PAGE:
In Hasidic enclaves, private schools that are failing get a lot of money from the government.
In the last four years, the government has given Hasidic Jewish religious schools in New York $1 billion, but no one from the outside can watch over them.
The Hasidic Jewish community has run one of the largest private schools in New York for a long time on its own terms, refusing to let anyone else look at how its students are doing.
But in 2019, the Central United Talmudical Academy agreed to let more than 1,000 students take state tests in reading and math.
None of them were successful.
Students at almost a dozen other schools run by the Hasidic community had similar bad results that year, which would normally be a sign of a broken education system. But while other schools might be having trouble because they don’t have enough money or because they aren’t run well, these schools are different. They are trying to fail.
Hasidic leaders in New York have built a lot of private schools for their children to teach them about Jewish law, prayer, and tradition and to keep them away from the rest of the world. They don’t teach much English, math, or science, and almost none of history or science. Instead, they spend hours drilling students in Yiddish religious lessons, sometimes in a brutal way.
A New York Times investigation found that as a result, generations of children have been denied a basic education, which has kept many of them in a cycle of not having jobs and being on welfare.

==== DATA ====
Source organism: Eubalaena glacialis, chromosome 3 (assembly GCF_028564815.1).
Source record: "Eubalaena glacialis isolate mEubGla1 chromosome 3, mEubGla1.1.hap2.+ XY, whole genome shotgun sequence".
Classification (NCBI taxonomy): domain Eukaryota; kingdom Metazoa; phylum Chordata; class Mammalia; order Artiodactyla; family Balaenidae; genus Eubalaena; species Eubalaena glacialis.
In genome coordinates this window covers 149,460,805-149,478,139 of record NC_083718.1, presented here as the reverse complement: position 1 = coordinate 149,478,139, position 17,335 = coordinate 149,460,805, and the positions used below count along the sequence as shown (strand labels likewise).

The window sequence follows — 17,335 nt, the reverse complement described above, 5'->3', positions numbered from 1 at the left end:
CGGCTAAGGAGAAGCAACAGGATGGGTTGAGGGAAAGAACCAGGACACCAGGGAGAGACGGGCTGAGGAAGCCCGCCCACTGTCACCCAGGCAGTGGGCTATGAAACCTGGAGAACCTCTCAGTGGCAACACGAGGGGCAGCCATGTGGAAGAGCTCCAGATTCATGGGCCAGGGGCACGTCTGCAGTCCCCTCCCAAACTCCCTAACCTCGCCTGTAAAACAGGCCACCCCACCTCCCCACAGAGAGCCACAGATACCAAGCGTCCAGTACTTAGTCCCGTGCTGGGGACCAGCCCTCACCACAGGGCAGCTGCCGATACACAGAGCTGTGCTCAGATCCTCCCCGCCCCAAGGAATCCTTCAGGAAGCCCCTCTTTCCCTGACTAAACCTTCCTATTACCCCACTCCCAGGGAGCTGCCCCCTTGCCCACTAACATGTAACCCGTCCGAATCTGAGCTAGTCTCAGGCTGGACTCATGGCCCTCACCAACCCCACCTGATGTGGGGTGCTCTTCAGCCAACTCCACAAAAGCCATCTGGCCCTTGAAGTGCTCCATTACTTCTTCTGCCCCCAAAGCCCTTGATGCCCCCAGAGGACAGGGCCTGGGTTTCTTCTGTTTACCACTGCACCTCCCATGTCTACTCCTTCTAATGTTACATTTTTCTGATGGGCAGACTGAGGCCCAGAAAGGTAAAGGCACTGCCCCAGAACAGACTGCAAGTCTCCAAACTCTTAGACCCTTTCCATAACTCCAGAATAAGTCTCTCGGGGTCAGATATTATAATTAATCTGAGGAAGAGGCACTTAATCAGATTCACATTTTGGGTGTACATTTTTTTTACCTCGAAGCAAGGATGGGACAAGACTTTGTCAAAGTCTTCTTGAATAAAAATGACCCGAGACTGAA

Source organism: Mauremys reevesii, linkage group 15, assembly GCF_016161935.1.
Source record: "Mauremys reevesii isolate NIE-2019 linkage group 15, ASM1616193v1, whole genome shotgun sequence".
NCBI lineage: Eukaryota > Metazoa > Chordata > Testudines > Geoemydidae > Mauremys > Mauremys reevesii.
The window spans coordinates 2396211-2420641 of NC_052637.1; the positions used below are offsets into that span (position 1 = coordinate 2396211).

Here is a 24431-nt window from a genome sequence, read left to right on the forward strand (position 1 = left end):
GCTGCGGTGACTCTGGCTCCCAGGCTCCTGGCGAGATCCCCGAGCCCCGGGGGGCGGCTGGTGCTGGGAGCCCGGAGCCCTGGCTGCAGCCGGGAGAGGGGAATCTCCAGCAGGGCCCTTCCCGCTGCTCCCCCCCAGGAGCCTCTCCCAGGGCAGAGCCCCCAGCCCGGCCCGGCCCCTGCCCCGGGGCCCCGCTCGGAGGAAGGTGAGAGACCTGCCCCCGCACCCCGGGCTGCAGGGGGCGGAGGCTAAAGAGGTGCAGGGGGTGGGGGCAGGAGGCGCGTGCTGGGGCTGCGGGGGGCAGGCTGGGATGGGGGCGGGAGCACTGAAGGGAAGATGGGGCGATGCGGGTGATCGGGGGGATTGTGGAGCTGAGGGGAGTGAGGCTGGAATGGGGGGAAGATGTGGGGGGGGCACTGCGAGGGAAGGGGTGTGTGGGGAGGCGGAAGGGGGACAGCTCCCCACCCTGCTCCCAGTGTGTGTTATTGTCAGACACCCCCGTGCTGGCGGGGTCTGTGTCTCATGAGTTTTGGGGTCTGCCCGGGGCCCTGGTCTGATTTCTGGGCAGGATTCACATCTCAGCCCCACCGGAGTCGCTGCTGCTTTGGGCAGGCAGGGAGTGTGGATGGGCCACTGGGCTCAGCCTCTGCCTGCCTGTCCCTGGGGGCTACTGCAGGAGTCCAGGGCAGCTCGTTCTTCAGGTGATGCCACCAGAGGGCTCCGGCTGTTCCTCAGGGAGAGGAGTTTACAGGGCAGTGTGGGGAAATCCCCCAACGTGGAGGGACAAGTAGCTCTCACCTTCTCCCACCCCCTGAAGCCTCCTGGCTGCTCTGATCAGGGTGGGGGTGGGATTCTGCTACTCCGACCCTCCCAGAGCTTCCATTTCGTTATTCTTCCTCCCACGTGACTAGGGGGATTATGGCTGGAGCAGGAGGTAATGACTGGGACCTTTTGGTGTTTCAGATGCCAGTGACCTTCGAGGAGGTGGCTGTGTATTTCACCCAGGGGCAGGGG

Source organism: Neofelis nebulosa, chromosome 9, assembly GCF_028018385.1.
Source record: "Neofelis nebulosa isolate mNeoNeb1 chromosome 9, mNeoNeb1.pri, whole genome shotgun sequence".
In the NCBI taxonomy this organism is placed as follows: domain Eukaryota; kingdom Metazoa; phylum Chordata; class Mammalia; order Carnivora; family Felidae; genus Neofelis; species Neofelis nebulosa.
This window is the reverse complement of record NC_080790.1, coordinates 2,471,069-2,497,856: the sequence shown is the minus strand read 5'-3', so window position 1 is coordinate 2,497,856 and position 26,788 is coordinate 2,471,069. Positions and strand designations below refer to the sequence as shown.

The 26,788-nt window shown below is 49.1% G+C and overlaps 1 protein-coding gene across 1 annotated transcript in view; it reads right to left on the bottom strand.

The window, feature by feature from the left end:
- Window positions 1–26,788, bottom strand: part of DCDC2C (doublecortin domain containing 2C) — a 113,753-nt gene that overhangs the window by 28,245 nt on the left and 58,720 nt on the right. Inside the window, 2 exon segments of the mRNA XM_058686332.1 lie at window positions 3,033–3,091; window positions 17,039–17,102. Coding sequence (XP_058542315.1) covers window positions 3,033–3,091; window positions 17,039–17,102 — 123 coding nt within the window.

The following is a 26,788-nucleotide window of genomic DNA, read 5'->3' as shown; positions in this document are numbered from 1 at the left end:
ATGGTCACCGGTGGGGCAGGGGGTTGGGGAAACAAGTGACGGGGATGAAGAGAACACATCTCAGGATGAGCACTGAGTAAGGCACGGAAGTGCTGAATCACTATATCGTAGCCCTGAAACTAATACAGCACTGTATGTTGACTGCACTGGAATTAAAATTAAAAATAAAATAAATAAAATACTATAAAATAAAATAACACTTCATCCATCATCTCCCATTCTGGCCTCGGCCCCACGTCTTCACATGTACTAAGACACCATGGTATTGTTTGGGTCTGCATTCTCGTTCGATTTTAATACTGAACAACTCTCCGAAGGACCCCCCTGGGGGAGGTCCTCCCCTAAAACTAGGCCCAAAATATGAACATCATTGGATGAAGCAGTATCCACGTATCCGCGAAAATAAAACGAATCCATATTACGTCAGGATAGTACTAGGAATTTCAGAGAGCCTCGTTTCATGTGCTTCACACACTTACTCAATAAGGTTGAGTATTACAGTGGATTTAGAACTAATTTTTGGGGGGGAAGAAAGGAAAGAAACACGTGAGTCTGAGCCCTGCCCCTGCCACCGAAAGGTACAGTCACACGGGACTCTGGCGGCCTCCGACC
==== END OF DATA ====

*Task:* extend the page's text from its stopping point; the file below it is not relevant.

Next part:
The Hasidic system fails most clearly in its more than 100 schools for boys, which keep boys and girls separate. The schools are all over Brooklyn and the lower Hudson Valley. Every year, they send out thousands of students who aren’t ready for the real world. This makes Hasidic neighborhoods some of the poorest places in New York.
The schools don’t seem to be following state laws that say kids should get a good education. Even so, The Times found that the Hasidic boys’ schools have found ways to get huge amounts of government money. In just the last four years, they have taken in more than $1 billion.
Even though city and state leaders have been told about the problems for years, they haven’t done anything about them. Instead, they have bowed to the pressure of Hasidic leaders, who try to get their followers to vote as a group and make protecting the schools their top political priority.
“I don’t know how to explain how frustrating it is,” said Moishy Klein, who recently left the community after realizing it hadn’t even taught him basic grammar, let alone the skills he needed to get a good job. “I thought to myself, ‘It’s crazy that I’m not learning anything. I can’t believe I’m 20 years old and don’t know any higher-level math or science.'”
The Times looked at thousands of pages of public records, translated dozens of documents written in Yiddish, and talked to more than 275 people, including current and former students, teachers, administrators, and government officials, in order to study the Hasidic schools.